May the Lord in his mercy be kind to Belfast

Here in London, I hadn’t heard of a promising-sounding initiative, Forum for an Alternative Belfast, until I read Fionola Meredith’s piece in the Irish Times. With their outline plan for the Missing City, a group of architects and others are dedicated to filling in the big gaps in the inner city and stopping the rot of Late Troubles Fortress Brutalism that infested the central area of the city over the last 20 years. I hope it’s not too late.The old heart of the city behind Berry St strikes me as just about salvageable. Bankmore St off Ormeau Ave was part of a mixed area of traditional terraces (focusing on Cassidy’s pub for some of us), whose name was appropriated for the sectarian killing ground of the lower Ormeau in the early 70s. Oldies will remember the Bankmore 11 football team that was almost wiped out. The small desert that remains is a kind of testimony to the terrible moral and social failures of that time. More social housing would seem to me highly desirable of the quality much of Belfast has enjoyed for the past 30 years. Development here presents a big challenge for Shared Future ideas, although by definition, these can’t be forced on communities. Spare us from more speculative high rises and apartments please. I was delighted to see that Maurice Craig, described here as “Ireland’s first conservation warrior” and author of the celebrated poem ( here slightly adapted as a song), “May the Lord in his mercy be kind to Belfast” is still thriving, well into his nineties. The poem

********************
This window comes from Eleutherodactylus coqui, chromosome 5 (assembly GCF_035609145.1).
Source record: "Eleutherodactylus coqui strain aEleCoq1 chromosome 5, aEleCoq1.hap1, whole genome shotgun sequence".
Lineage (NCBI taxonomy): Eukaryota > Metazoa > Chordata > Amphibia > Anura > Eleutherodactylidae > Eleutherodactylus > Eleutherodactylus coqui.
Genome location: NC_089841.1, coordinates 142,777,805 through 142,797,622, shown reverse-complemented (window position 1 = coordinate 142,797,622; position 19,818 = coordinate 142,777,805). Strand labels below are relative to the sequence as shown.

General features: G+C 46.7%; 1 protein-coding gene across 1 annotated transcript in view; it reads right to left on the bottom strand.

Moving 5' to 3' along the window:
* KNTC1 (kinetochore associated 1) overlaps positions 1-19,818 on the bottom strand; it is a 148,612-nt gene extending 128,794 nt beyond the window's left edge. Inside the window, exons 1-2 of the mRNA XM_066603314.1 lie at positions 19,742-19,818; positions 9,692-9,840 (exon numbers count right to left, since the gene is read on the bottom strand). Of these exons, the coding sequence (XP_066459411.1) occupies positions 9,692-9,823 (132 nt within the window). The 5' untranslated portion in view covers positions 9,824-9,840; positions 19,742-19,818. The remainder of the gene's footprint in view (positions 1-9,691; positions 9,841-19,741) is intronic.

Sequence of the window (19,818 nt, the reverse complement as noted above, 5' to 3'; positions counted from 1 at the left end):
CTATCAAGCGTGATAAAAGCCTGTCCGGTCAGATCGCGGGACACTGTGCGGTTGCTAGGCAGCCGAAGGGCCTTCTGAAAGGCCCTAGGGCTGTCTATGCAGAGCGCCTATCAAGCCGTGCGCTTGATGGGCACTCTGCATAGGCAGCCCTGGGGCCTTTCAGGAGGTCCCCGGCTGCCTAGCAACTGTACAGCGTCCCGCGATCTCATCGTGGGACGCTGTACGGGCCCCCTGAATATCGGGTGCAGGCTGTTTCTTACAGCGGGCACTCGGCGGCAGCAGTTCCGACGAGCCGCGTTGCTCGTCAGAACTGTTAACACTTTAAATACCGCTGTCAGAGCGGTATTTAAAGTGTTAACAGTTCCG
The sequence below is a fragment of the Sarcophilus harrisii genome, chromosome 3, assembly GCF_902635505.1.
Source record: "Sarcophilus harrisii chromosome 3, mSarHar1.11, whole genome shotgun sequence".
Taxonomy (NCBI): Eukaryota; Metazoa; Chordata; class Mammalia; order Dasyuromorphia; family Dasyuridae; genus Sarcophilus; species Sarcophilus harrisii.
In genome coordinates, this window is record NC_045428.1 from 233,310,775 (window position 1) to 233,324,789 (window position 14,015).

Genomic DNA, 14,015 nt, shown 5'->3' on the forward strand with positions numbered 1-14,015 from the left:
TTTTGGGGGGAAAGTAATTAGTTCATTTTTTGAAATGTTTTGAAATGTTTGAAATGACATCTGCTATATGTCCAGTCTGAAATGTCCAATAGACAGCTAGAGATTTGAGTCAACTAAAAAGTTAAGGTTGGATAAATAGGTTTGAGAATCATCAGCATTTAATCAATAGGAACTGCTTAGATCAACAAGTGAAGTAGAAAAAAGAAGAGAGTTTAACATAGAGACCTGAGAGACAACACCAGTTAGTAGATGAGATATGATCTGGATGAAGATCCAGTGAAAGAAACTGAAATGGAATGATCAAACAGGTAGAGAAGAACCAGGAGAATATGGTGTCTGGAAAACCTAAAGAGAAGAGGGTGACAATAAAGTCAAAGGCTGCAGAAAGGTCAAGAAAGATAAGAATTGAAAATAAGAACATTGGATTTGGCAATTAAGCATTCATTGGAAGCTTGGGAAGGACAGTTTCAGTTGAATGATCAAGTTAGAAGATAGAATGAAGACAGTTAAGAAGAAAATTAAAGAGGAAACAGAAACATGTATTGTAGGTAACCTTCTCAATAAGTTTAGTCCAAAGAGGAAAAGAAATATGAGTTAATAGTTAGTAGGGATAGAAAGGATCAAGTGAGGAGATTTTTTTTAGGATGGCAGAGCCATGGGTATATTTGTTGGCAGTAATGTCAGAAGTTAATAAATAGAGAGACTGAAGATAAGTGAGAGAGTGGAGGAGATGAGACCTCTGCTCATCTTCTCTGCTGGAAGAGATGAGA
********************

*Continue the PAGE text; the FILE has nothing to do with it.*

(although not quite word for word accurately recalled here I think), is as fresh as ever.

Former BBC journalist and manager in Belfast, Manchester and London, Editor Spolight; Political Editor BBC NI; Current Affairs Commissioning editor BBC Radio 4; Editor Political and Parliamentary Programmes, BBC Westminster; former London Editor Belfast Telegraph. Hon Senior Research Fellow, The Constitution Unit, Univ Coll. London